On 27 January 2015, the Constitutional Court handed down a decision related to certificates of need, bringing to an end the controversy over the President’s proclamation of the relevant sections of the National Health Act.

The certificate of need provisions require health care professionals to obtain a certificate of need in order to establish, construct, modify or acquire a health establishment (including a practice, a clinic, a hospital etc., whether public or private). A decision on whether to grant a certificate of need would take into account the equitable distribution of health services in a geographic area or to a particular population, among many other factors. The purpose of issuing certificates of need is to better and more equitably use all of the health resources available in the country to fulfill the rights of everyone to access to health care services. Possession of a certificate of need would allow a health care facility to be accredited to provide services at state cost under National Health Insurance. Finally it would signify compliance with a set of standards to be met by public and private health care providers.

While the provisions of the NHA were not new, they had not previously been proclaimed. However, the President’s proclamation of them brought the provisions into effect. The President and the National Department of Health approached the Court to reverse the proclamation when it was established that it had been made without the necessary regulations being in place (the regulations were required to enable those affected to comply with the requirements of the Act), and that the result was that health care service providers practicing without a certificate of need (because they were unable to obtain one pending the promulgation of regulations) were acting unlawfully in doing so.

SECTION27 welcomes the decision of the Constitutional Court. As has been provided in previous Constitutional Court decisions, where legislation cannot be effective without appropriate regulatory infrastructure, it should not be promulgated. In this case, the hasty proclamation led to uncertainty and allowed neither the Department of Health nor health care service providers and other interested parties properly to consider the consequences of the provisions, which could limit a number of constitutional rights, and to establish the way in which the provisions could be implemented to prevent such limitation. This resulted in a rushed, unnecessarily adversarial, and incomplete consultation process on the regulations.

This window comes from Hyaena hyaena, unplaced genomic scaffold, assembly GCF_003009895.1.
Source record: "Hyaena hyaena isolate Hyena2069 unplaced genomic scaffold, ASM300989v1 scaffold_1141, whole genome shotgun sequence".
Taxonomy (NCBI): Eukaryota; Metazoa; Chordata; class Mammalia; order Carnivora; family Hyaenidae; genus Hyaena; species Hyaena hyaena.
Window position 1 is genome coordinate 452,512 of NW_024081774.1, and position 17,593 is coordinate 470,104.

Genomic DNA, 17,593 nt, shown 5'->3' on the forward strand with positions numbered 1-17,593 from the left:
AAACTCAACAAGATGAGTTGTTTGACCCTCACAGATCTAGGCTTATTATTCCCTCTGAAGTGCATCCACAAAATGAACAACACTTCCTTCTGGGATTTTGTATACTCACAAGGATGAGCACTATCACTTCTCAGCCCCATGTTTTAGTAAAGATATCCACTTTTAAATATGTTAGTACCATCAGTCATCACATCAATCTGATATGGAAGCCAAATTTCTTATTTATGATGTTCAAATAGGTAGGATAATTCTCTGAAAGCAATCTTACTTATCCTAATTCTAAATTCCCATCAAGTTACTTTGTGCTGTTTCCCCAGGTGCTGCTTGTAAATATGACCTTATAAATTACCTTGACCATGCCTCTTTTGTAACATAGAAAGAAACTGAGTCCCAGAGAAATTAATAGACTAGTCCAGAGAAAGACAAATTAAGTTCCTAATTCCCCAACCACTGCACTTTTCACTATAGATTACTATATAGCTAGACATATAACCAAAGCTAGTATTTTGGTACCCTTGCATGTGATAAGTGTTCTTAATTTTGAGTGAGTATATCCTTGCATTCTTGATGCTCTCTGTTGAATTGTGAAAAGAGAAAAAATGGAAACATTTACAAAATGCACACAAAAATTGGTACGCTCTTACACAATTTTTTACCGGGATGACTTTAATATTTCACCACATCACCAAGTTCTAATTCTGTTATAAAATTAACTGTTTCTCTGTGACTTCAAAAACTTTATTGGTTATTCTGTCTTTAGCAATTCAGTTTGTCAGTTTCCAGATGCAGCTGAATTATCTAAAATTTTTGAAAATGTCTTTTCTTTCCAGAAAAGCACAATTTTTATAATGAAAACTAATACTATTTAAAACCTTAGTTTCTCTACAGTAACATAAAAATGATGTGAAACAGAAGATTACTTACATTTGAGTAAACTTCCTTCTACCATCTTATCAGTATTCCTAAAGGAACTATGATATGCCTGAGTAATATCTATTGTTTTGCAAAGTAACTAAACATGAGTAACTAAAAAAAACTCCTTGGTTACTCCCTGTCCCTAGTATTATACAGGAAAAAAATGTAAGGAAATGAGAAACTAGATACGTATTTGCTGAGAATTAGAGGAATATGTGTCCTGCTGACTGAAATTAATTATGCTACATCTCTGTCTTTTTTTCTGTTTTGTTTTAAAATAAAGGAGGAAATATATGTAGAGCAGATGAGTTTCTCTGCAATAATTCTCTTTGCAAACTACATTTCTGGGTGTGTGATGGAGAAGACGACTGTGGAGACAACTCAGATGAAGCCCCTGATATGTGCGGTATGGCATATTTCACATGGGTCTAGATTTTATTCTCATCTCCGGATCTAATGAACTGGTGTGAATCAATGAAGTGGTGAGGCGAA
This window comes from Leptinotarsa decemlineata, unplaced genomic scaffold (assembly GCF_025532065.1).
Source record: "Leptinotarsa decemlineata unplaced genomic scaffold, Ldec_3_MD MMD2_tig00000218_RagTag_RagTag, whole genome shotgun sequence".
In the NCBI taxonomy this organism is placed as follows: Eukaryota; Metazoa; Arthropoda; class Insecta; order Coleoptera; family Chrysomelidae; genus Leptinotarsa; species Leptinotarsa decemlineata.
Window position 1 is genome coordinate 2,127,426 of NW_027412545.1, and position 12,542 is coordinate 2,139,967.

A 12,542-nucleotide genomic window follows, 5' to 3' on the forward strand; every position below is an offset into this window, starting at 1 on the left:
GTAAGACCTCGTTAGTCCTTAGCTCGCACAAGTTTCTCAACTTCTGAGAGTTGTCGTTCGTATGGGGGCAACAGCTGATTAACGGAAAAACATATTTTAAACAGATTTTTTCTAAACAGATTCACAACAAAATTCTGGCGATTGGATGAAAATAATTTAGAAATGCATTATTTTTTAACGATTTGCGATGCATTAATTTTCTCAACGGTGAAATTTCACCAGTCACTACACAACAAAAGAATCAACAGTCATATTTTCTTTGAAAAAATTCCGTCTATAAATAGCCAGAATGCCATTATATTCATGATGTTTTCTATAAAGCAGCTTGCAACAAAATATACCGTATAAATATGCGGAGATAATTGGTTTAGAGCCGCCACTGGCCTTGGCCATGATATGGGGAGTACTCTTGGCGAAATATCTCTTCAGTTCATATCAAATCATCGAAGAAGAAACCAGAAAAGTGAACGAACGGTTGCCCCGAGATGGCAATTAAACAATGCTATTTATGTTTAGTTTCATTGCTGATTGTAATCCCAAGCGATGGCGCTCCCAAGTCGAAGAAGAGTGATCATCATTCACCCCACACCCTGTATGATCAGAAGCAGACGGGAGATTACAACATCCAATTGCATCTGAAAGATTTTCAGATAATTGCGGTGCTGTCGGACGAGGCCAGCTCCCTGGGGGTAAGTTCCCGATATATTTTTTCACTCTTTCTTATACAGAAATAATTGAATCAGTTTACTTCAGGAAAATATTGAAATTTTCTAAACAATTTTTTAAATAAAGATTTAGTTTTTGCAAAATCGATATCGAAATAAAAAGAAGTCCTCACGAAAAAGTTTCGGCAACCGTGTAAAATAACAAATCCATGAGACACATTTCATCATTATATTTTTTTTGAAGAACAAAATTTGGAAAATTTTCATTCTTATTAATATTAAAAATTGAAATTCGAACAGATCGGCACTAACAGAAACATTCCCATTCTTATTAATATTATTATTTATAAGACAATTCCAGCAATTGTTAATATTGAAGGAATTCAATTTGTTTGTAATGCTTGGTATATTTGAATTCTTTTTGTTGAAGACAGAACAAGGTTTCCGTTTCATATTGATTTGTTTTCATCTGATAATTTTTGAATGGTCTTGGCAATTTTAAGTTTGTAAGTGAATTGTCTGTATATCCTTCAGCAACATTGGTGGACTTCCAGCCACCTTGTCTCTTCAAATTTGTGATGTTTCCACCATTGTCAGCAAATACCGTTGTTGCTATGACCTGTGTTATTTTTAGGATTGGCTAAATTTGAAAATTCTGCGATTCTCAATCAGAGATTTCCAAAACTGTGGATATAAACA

That being said, it is important, in the light of the move towards a National Health Insurance system, that the inequitable distribution of health care providers is addressed – not by forcing health care providers into rural and underserved areas, which was never the approach of the Department of Health – but by incentivizing participation in National Health Insurance, providing opportunities for health care providers to practice in under-served areas and serve under-served populations, and enforcing quality standards to improve the quality and accessibility of health care services for all in South Africa.

We look forward to a reopening of a national discussion on National Health Insurance including certificates of need, following the decision of the Court, and to the necessary move towards quality health care services for all and the realization of the right of everyone to access to health care services.

You can read the full judgment here.